[Bug 206295] sh(1)/test(1) bug (precedence)

bugzilla-noreply at freebsd.org bugzilla-noreply at freebsd.org
Fri Jan 15 18:08:25 UTC 2016


https://bugs.freebsd.org/bugzilla/show_bug.cgi?id=206295

            Bug ID: 206295
           Summary: sh(1)/test(1) bug (precedence)
           Product: Base System
           Version: 9.3-RELEASE
          Hardware: Any
                OS: Any
            Status: New
          Severity: Affects Some People
          Priority: ---
         Component: bin
          Assignee: freebsd-bugs at FreeBSD.org
          Reporter: nibbana at gmx.us

The following demonstrates the bug and the fix.
It appears to be a "hack" in the test(1) code
for some very peculiar exception; the cause
for this exception is unknown ...

This should be fixed regardless of what originally
caused this exception since it is obviously a stupid
and illogical hack to base system utilities (sh(1)/test(1))
that breaks their standard and normally intended usage.

> > If you have authoritative knowledge on the subject,
> > please state if this functionality is correct:
> >
> > $ [ ! "" -a "" ] && echo pass || echo fail
> > pass
> > $ [ ! 11 -a "" ] && echo pass || echo fail
> > pass
> >
> > The "-a" operator binds stronger than the "!" operator.
> > Intuition based on functionality in awk/C would suppose
> > that the "!" operator would bind stronger than the "-a"
> > operator, especially since "-a" does in fact have higher
> > precedence than the "-o" operator, as in awk/C.
> >
> > In order to make it work as "expected", it gets ugly:
> >
> > $ [ ! "" -a "" ] && echo pass || echo fail
> > pass
> > $ [ \( ! "" \) -a "" ] && echo pass || echo fail
> > fail
> >
> > $ [ ! 11 -a "" ] && echo pass || echo fail
> > pass
> > $ [ \( ! 11 \) -a "" ] && echo pass || echo fail
> > fail
> >
> > I never noticed this in 20 years, so I don't know if it always
> > worked this way, or if something changed in my upgrade from
> > 4.11 to 9.3.
>
> --
> REPLY#1
> #######
> I think that while unexpected in comparison to other languages which
> have inherited C-like operator precedence rules, this is according to
> the POSIX standard for test(1).  As the man page says:
>
>      The test grammar is inherently ambiguous.  In order to assure a degree
>      of consistency, the cases described in the IEEE Std 1003.2
>      (``POSIX.2''), section D11.2/4.62.4, standard are evaluated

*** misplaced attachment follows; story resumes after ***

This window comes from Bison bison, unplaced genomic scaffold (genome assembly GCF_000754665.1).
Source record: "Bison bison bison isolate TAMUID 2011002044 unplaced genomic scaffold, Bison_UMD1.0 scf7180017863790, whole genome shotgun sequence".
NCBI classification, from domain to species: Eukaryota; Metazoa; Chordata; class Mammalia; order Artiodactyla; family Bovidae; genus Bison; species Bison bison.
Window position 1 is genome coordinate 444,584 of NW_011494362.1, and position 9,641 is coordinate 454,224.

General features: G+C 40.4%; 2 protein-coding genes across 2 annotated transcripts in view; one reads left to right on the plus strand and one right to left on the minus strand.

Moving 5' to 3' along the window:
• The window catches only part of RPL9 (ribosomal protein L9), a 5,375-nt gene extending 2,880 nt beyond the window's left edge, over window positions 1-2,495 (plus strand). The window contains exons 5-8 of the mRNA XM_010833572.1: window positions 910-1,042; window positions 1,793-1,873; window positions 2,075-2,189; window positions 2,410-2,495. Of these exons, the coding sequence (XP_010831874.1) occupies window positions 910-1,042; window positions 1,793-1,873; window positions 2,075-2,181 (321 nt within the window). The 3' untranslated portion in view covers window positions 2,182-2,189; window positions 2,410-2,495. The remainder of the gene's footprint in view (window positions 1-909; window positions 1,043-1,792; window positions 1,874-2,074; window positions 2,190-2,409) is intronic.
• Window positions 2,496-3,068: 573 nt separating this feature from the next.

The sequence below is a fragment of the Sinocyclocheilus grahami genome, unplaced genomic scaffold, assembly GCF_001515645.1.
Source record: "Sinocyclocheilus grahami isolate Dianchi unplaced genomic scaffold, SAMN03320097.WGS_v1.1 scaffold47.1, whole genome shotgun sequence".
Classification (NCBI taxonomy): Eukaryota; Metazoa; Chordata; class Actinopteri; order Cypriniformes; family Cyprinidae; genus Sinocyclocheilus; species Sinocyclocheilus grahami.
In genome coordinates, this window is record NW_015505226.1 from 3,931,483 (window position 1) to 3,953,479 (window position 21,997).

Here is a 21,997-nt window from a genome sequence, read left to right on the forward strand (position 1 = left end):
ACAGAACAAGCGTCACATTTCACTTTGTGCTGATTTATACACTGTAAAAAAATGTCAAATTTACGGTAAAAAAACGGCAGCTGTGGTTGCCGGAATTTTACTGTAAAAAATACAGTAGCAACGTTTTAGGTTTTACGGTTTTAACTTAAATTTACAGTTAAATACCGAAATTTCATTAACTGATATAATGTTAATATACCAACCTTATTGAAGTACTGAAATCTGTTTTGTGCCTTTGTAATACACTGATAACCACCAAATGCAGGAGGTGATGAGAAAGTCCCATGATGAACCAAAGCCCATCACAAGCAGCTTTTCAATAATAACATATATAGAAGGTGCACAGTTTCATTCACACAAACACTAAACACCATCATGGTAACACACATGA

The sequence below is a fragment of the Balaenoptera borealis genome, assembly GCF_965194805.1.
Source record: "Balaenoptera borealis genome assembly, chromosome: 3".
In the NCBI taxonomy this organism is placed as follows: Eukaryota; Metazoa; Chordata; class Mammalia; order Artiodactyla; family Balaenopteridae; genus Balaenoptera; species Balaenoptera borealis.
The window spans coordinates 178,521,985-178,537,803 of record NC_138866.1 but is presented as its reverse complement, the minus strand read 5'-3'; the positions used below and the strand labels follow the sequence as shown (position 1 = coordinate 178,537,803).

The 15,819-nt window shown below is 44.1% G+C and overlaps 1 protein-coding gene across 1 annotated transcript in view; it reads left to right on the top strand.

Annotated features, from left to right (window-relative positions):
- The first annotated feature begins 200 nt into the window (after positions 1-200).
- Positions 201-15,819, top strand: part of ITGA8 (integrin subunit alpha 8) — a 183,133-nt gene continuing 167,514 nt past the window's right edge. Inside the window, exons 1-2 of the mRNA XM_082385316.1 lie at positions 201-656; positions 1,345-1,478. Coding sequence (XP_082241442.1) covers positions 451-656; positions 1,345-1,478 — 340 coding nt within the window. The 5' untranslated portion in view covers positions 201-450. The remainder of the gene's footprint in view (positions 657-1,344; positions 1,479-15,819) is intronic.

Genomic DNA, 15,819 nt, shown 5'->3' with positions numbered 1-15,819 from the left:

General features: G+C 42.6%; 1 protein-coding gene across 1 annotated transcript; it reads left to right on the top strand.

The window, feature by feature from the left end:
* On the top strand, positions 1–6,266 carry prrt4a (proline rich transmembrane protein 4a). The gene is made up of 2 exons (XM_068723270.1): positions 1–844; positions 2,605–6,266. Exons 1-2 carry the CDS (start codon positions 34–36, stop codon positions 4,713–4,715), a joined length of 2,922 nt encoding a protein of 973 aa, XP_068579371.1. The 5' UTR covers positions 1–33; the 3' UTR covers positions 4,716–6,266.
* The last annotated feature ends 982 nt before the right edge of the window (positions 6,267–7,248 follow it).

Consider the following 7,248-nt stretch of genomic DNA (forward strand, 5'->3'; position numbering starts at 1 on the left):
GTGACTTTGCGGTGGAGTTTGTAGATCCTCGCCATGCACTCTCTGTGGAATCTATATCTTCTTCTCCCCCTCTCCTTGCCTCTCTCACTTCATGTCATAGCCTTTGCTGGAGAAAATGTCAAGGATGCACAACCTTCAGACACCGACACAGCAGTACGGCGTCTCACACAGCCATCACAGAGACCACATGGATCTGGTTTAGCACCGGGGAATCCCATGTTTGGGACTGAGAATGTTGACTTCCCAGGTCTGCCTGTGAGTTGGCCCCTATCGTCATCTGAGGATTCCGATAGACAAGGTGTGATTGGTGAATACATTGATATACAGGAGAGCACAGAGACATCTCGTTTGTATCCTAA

>      consistently according to the rules specified in the standards
>      document.  All other cases are subject to the ambiguity in the
>      command semantics.
>
> and it notes that the ambiguous cases are those involving (), -a and -o.
>
> Your test might be more clearly expressed as:
>
> $ [ ! "" ] && [ "" ] && echo pass || echo fail
> fail
>
> (although I'd recommend the -z and -n operators for testing the
> emptiness / undefinedness or not of strings.)
>
> --
> REPLY#2
> #######
> I would never claim to be an authority, but a quick look at the test(1)
> code shows that although the comments starting line 53 suggest the
> grammar one would expect, there's a special case in main() for an
> expression of exactly four parts starting with "!". The comment on line
> 218 is relevant to your tests.
>
> 217          if (nargc == 4 && strcmp(*t_wp, "!") == 0) {
> 218       /* Things like ! "" -o x do not fit in the normal grammar. */
> 219                  --nargc;
> 220                  ++t_wp;
> 221                  res = oexpr(t_lex(*t_wp));
> 222          } else
> 223                  res = !oexpr(t_lex(*t_wp));
>
> I presume the shells use a version of this code as well. My guess would
> be that this is some sort of kludge going back to the original bourne
> shell, but someone else more knowledgeable than me will have to deal
> with that.

In regards to Reply#1, yes, I did read that previously, but that leaves
the sensibility of the cited functionality open to whatever is most
sensible.  And the current functionality does not seem sensible due
to its apparent senseless incongruity with standard functionality
in most/all other languages, in addition to making simple expressions
more lengthy/tedious/ugly than necessary.  Of course, these were just
examples to demonstrate the functionality.

In regards to Reply#2 - that sure is odd!

$ [ ! "" -a "" ] && echo pass || echo fail
pass
$ [ ! "" -a "" -a "" ] && echo pass || echo fail
fail

You hit the nail on the head!  This is terrible.
Thank you for making that insightful effort to find the real
reason for this functionality - this sure is a strange exception.

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